Lorna Rickert will be awarded an Order of Australia Medal today for her service to the community.
Lorna Rickert will be awarded an Order of Australia Medal today for her service to the community.

Medal given to OAM recipient

IF there is one thing Lorna Rickert has never had time for it is ageing.

The simple truth is this age-defying 95-year-old Nobby woman has always had so much to do, there hasn't been the opportunity to sit back and become ‘old'.

“I've kept busy, always had lots of interests,” Mrs Rickert said.

“I honestly don't know what it is to be bored.”

It is in honour of those interests and for her enduring commitment to the community that Mrs Rickert is being awarded an Order of Australia medal today.

Now recognised among our nation's most extraordinary citizens, this Central Downs great-grandmother received the prestigious honour for her “service to the Nobby community and in particular to the Sister Kenny Memorial Fund”.

It is the latter which this gentle country woman personally lists as one of her life's greatest successes.

She was one of the founding members of a group that worked tirelessly through 1989 to start the Sister Kenny Memorial Fund as a tribute to the local nurse, who developed a successful treatment for poliomyelitis patients.

By 1997 the fund's committed members – with the support of local council – were able to open the Sister Kenny Memorial Building with its extensive display of memorabilia from her nursing career and early life in Nobby.

“When the building opened in October 1997 it was a great day; we never had a cent left in the bank, but we had done it,” Mrs Rickert said.

“Sister Kenny deserved the recognition and it was due.

“We have had many, many people come through the building in the past 14 years with stories of how her treatment saved their lives.”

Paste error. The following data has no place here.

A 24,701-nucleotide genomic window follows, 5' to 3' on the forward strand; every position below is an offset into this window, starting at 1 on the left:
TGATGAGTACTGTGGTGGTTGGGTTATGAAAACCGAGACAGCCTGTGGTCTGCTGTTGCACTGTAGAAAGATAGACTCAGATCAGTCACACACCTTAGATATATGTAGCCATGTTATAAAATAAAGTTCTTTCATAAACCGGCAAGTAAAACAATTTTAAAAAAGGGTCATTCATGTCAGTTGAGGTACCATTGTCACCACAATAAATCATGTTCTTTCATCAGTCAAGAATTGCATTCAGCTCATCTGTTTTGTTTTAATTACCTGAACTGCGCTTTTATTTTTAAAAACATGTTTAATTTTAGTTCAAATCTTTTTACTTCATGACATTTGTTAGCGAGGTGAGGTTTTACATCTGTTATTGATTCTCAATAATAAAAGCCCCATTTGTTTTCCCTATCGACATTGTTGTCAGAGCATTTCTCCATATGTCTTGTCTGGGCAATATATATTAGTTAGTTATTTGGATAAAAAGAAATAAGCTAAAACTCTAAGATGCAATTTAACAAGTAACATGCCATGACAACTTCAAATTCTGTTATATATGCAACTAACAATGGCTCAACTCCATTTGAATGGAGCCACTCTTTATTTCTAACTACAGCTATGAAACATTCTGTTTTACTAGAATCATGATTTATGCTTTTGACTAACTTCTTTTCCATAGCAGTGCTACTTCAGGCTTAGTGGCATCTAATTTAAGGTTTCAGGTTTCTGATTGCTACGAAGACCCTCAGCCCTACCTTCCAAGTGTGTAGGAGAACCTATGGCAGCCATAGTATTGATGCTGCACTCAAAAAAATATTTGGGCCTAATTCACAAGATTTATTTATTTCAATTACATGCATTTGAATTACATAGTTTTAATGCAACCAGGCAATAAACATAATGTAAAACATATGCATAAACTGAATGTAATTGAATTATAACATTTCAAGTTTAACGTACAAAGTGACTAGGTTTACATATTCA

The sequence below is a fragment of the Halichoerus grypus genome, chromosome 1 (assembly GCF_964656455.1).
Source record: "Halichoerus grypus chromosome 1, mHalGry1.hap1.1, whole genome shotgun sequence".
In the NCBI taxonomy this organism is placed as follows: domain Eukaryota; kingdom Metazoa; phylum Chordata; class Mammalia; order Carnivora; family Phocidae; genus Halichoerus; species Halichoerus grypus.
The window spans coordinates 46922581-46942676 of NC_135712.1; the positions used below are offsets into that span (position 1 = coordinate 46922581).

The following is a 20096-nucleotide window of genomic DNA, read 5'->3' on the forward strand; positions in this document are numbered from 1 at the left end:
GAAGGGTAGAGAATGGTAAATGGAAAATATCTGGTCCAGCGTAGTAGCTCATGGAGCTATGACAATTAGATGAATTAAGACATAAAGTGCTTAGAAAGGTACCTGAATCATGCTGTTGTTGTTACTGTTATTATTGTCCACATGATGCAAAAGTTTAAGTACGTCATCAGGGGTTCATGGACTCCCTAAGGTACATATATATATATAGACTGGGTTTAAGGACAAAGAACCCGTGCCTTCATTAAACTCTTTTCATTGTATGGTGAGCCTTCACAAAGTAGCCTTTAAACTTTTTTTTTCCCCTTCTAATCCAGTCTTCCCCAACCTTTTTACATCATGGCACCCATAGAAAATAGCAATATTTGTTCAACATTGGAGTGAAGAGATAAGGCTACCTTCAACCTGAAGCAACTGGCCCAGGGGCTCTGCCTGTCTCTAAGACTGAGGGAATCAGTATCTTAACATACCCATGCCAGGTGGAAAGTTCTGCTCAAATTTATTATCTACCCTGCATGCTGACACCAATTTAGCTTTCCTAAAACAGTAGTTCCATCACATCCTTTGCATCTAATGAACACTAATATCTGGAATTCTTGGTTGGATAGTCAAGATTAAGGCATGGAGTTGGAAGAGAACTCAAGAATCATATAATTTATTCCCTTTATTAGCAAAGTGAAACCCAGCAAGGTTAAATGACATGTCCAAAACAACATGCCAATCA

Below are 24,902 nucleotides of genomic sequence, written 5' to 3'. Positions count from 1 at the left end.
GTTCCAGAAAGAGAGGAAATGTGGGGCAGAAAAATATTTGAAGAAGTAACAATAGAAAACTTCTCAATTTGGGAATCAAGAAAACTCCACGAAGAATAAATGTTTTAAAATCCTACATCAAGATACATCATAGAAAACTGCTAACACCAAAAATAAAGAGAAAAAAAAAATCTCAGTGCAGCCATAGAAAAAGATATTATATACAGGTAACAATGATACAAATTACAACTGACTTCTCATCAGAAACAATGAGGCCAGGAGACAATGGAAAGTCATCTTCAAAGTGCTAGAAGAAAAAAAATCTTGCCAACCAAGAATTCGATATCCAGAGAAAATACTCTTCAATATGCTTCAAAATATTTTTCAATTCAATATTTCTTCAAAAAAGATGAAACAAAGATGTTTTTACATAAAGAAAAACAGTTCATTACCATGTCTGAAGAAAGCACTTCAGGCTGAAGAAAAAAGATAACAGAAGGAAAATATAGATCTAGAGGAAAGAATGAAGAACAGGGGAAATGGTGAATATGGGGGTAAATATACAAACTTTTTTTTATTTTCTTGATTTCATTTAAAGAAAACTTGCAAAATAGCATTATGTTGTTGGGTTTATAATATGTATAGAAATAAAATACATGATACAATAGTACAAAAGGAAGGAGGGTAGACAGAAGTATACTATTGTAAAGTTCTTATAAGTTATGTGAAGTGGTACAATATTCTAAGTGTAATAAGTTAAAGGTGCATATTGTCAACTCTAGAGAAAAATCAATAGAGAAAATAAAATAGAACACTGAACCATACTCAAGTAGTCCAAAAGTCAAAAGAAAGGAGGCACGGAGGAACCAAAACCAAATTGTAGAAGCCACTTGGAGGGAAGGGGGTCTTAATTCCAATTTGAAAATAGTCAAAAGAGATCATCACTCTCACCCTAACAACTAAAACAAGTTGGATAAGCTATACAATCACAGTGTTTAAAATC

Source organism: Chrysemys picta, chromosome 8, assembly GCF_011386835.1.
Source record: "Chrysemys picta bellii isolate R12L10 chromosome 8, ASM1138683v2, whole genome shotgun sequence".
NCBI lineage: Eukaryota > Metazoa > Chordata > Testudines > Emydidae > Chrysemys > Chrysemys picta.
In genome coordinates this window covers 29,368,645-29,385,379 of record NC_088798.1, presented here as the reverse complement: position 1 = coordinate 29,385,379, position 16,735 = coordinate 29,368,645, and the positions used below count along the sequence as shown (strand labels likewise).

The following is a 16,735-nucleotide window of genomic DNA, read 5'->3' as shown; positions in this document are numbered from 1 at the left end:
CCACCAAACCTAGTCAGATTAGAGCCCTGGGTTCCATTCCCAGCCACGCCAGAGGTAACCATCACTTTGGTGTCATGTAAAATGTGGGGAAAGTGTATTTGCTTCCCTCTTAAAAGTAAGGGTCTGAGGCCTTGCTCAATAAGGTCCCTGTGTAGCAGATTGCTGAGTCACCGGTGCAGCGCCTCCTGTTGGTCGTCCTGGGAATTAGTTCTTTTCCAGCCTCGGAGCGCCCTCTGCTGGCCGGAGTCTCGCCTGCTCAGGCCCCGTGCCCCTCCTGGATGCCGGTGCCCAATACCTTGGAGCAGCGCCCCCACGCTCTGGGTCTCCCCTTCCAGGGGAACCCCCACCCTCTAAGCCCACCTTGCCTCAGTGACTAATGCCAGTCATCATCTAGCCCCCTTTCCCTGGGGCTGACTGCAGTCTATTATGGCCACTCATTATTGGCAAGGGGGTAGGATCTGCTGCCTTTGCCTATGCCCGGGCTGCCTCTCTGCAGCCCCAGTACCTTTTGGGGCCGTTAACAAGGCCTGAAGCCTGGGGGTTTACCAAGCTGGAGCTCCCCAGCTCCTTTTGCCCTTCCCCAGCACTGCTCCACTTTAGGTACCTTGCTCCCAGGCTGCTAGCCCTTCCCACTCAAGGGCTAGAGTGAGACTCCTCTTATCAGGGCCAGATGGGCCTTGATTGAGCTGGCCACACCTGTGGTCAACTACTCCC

Today Mrs Rickert is still secretary of the Sister Kenny Memorial Committee, a job she juggles with an impressive array of other commitments.

She has been a member of the Nobby branch of the Queensland Country Women's Association for 80 years.

“When my mother was a young woman the CWA was really one of the only social outings,” Mrs Rickert said.

“My mother was a foundation member and she signed me in as an associate member when I was 15.”

She remains an active member of the organisation to this day: in fact just hours before our interview she had spent the morning with her CWA cohorts catering for a fundraising luncheon.

While many of her generation may have been content to master crochet – and she admits to being a more than adequate seamstress – Mrs Rickert has always been keen to learn more.

A self-taught artist, she has painted since childhood and in recent years mastered woodcarving.

SHE has also honed her skills as a musical performer.

“My father had a lovely voice and after we finished our homework we always had a sing around the piano,” she said. “It was a very special time.”

As a young girl she remembers her father performing around the neighbourhood. Later, she too would follow in his footsteps.

She has been a regular performer at the Clifton Nursing Home as well as at annual events in the region.

She admits “every now and again” her singing voice “catches a little” an irritating side effect of being a little older.

Yet it didn't stop her singing her trademark tune “Danny Boy” at a special family birthday celebration for her at Nobby's renowned Rudd's Pub in March.

Speaking with the Daily News this stylishly dressed genteel woman could pass for thirty years younger.

“It's not possible dear,” she said. “Remember, I have a 70-year-old son.”

And it is her three sons and daughter, along with her nine grandchildren and seven great-grandchildren, that truly make her life worth living.

Sadly, she explains the love of her life Clarence – the handsome boy next door she was married to for 70 years – died six years ago.

“I still think he is going to be home when I get there; I still feel him beside me each day,” she said.

There were no secrets to the couple's successful romantic union, she explained.

Rather, making it work was a case of tolerance, loving one another and “getting over” life's little irritations, she said.

These days she juggles her busy schedule with family time.

Last month she was helping paint the School of Arts Hall ahead of the Nobby Presbyterian Church's Centenary.

“I painted the lower parts,” she said. “I'm not up to getting on ladders anymore, but I am still capable of lending a hand.

“And it looked lovely when we finished.”

She also makes time for a weekly game of golf at the Clifton course, where she has been a member since 1973.

“I love Nobby and I have lived here all my life, but I have been other places, I've travelled overseas.

“Yet after a while I get homesick and I am always pleased to come back. It's home.”

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